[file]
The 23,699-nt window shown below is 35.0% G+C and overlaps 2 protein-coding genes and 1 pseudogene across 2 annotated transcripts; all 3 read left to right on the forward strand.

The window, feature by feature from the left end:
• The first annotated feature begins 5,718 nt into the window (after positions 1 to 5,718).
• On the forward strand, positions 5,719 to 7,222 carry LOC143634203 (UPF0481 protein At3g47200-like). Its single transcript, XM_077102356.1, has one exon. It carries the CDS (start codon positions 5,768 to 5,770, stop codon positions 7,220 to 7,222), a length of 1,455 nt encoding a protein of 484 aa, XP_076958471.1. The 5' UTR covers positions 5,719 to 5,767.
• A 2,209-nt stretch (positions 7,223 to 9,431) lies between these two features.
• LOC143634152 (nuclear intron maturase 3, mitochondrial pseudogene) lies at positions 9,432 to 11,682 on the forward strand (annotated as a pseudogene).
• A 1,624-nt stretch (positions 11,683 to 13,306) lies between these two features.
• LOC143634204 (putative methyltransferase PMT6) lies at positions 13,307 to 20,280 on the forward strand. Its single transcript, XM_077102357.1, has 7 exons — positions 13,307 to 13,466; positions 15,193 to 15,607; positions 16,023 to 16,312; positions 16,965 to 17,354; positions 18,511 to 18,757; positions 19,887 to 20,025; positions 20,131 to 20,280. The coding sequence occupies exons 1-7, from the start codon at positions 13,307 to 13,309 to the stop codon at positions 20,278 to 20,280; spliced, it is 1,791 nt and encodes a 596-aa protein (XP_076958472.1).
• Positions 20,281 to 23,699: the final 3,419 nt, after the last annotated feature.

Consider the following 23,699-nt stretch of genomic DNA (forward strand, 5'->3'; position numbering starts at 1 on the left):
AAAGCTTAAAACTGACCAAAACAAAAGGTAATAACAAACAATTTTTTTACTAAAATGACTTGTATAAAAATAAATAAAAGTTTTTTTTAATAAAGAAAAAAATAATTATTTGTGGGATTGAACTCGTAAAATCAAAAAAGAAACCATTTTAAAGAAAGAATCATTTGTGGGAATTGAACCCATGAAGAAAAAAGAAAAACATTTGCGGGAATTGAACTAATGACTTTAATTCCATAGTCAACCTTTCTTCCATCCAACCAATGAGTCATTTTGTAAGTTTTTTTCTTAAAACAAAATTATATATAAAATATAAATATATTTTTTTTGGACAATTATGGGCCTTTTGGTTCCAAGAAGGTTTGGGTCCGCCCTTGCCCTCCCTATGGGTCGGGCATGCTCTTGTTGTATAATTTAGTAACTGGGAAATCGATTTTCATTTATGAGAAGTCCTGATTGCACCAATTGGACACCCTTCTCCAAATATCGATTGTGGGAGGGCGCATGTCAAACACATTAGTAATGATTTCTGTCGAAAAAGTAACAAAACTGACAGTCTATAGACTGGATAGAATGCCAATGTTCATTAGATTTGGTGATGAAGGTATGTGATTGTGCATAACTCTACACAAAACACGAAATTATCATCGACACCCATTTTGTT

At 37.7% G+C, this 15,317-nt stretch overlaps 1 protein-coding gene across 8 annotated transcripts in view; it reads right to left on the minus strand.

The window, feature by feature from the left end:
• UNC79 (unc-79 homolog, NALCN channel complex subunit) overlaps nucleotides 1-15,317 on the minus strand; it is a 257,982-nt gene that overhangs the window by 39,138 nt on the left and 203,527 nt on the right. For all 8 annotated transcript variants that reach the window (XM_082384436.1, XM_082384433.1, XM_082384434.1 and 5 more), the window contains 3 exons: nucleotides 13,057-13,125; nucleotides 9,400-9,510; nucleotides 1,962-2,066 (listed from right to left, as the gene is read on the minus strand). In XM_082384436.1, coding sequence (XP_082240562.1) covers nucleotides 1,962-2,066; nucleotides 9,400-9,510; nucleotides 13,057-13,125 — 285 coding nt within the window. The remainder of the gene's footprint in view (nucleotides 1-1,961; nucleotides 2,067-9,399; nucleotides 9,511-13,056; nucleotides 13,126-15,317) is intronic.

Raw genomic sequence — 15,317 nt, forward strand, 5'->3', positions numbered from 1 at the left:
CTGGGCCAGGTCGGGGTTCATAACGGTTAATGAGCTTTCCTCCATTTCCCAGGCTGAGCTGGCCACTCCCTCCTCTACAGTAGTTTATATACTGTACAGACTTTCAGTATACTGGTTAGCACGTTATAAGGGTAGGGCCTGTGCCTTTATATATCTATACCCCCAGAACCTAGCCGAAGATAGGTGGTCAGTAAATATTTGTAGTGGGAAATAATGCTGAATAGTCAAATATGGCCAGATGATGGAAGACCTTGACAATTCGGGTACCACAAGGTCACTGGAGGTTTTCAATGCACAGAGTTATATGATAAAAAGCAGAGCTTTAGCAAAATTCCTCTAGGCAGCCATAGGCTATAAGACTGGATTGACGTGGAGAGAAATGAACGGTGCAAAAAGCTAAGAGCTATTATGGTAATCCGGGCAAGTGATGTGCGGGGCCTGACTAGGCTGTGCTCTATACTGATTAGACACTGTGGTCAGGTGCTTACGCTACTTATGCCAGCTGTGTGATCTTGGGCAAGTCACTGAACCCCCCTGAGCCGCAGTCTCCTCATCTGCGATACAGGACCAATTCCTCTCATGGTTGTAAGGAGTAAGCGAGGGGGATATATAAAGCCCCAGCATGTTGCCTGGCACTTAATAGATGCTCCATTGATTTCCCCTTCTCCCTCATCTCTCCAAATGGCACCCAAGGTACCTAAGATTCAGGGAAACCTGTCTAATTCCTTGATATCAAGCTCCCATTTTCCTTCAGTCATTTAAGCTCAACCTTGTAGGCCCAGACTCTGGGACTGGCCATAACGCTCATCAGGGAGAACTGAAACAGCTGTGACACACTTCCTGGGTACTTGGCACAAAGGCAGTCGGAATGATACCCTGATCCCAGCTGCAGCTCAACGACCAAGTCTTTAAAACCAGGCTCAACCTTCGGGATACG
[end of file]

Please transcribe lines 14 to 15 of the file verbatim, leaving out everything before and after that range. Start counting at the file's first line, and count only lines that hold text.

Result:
• UNC79 (unc-79 homolog, NALCN channel complex subunit) overlaps nucleotides 1-15,317 on the minus strand; it is a 257,982-nt gene that overhangs the window by 39,138 nt on the left and 203,527 nt on the right. For all 8 annotated transcript variants that reach the window (XM_082384436.1, XM_082384433.1, XM_082384434.1 and 5 more), the window contains 3 exons: nucleotides 13,057-13,125; nucleotides 9,400-9,510; nucleotides 1,962-2,066 (listed from right to left, as the gene is read on the minus strand). In XM_082384436.1, coding sequence (XP_082240562.1) covers nucleotides 1,962-2,066; nucleotides 9,400-9,510; nucleotides 13,057-13,125 — 285 coding nt within the window. The remainder of the gene's footprint in view (nucleotides 1-1,961; nucleotides 2,067-9,399; nucleotides 9,511-13,056; nucleotides 13,126-15,317) is intronic.

Raw genomic sequence — 15,317 nt, forward strand, 5'->3', positions numbered from 1 at the left: